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Construction Terminology Cheat Sheet


Assignable Square Footage (ASF)

Usable square footage within a physical space (measured from finished wall to finished wall).

Addendum (Addenda)

Written information adding to, clarifying, or modifying the bidding documents. An addendum is generally issued by the owner to the contractor during the bidding process and as such, addenda are intended to become part of the contract documents when the construction contract is executed.

Feasibility Study

A study based on a Project Program to determine a project budget, schedule and requirements for starting a Capital Improvement Project. The feasibility study usually includes a conceptual design, site investigation such as geotechnical and utility infrastructure, cost estimating including construction costs, project management fees, financing requirements, and investigation into any issue that will have an effect on the outcome of the project. A report is provided to describe if the project is feasible and what will be required to move forward with the project.

Group I Equipment

Building Elements that are considered “part of the building”. These items are typically built into the structure of the building and are not movable. ie: wall-mounted items, lighting, cabinetry, a/v equipment, etc.

Group II Furniture/Equipment

Furniture/Equipment is movable and can be relocated from one space to another with ease: tables, chairs, desks, office furniture, classroom equipment, lab equipment, etc. Also known as FF&E (Furniture, Fixtures, and Equipment).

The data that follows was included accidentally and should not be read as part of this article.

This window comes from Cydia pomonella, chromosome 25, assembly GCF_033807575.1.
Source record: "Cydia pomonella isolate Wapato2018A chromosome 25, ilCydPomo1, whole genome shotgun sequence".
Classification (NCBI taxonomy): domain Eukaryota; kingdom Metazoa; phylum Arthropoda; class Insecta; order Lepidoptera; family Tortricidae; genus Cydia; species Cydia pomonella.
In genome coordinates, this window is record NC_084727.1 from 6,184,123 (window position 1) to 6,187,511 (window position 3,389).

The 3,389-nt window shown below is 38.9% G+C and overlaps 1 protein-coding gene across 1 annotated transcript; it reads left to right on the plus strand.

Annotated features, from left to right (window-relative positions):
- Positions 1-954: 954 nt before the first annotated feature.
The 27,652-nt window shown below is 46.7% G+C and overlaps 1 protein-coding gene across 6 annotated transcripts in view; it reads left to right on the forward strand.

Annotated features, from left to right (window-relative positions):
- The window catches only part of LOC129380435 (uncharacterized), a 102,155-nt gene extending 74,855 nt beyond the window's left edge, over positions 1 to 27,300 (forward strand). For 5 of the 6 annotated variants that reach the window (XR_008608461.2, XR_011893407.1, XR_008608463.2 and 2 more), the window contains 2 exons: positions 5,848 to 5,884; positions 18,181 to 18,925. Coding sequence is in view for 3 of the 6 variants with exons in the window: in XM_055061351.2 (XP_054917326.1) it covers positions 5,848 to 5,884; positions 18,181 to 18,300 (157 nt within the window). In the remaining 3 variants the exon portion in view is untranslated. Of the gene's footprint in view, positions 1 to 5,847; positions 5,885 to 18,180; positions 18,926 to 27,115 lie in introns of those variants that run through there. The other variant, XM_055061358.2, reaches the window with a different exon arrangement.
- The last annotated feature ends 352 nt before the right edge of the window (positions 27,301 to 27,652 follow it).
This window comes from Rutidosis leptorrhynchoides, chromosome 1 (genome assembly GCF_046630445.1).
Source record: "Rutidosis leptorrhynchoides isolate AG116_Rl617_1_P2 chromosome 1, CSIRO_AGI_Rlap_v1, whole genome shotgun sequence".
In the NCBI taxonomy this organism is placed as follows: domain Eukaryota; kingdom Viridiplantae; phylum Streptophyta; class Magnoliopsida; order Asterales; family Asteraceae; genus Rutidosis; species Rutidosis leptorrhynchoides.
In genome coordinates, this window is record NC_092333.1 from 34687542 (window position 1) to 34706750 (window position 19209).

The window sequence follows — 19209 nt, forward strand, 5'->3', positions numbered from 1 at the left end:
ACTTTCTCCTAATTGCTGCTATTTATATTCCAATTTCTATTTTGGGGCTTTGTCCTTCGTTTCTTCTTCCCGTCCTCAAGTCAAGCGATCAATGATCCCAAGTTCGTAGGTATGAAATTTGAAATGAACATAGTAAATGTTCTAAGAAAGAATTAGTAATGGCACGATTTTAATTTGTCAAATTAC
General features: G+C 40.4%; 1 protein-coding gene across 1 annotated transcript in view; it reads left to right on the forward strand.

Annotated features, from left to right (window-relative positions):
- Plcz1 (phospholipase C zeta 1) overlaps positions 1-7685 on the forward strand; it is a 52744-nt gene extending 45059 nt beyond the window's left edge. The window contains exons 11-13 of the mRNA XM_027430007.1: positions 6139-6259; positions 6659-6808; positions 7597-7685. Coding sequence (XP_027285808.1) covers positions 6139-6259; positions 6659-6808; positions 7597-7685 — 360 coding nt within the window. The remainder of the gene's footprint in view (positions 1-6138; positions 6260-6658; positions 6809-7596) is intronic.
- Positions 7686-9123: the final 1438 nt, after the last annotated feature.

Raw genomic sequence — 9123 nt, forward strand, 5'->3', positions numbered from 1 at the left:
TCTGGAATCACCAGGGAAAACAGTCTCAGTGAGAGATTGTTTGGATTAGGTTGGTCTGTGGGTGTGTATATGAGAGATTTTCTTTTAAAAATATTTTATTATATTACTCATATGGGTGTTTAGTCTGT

Gross Square Footage (GSF)

The square footage includes all unusable space within a building: corridors, custodian closets, inside walls, utility spaces, etc.

Major & Minor Capital Improvement Project

A Major Capital Improvement Project is any project using Campus or CSU financing over $632,000. All projects under $632,000 are considered Minor Capital Improvement Projects.

Performance Specifications

Performance Specifications contain the minimum acceptable standards and results to be achieved rather than dictating methods. This includes specifying a minimum acceptable quality standard (above normal code requirements) and aesthetic values. Using performance specifications in lieu of material specifications allows the design/build team the greatest flexibility in meeting the project goals.

Project Program and Programming

A Project Program is all the physical requirements of a Capital Improvement Project. This includes all occupancy and use requirements as well as infrastructure requirements to meet the user’s needs. The Project Program is not a design, but the basis for the design. Programming is the process of creating the Project Program and usually involves a series of meetings with all the potential stakeholders to determine the requirements for the project.


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